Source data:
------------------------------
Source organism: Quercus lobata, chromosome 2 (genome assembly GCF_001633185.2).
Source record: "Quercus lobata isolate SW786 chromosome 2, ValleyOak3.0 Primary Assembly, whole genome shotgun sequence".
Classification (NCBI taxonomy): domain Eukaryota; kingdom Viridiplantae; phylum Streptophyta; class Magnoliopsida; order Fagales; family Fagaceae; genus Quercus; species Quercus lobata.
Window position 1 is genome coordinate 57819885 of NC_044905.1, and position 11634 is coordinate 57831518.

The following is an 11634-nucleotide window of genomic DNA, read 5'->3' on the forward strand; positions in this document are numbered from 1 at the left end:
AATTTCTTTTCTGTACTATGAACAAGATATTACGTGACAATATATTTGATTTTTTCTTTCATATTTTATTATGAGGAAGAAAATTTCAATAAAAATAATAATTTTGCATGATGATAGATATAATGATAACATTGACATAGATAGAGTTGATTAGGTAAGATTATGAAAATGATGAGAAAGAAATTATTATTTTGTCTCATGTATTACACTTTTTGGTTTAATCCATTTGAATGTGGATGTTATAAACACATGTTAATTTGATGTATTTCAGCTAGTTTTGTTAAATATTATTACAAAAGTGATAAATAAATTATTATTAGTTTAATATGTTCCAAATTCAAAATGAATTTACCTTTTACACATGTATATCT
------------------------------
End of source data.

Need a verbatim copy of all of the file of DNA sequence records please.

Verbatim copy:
Source organism: Quercus lobata, chromosome 2 (genome assembly GCF_001633185.2).
Source record: "Quercus lobata isolate SW786 chromosome 2, ValleyOak3.0 Primary Assembly, whole genome shotgun sequence".
Classification (NCBI taxonomy): domain Eukaryota; kingdom Viridiplantae; phylum Streptophyta; class Magnoliopsida; order Fagales; family Fagaceae; genus Quercus; species Quercus lobata.
Window position 1 is genome coordinate 57819885 of NC_044905.1, and position 11634 is coordinate 57831518.

The following is an 11634-nucleotide window of genomic DNA, read 5'->3' on the forward strand; positions in this document are numbered from 1 at the left end:
AATTTCTTTTCTGTACTATGAACAAGATATTACGTGACAATATATTTGATTTTTTCTTTCATATTTTATTATGAGGAAGAAAATTTCAATAAAAATAATAATTTTGCATGATGATAGATATAATGATAACATTGACATAGATAGAGTTGATTAGGTAAGATTATGAAAATGATGAGAAAGAAATTATTATTTTGTCTCATGTATTACACTTTTTGGTTTAATCCATTTGAATGTGGATGTTATAAACACATGTTAATTTGATGTATTTCAGCTAGTTTTGTTAAATATTATTACAAAAGTGATAAATAAATTATTATTAGTTTAATATGTTCCAAATTCAAAATGAATTTACCTTTTACACATGTATATCT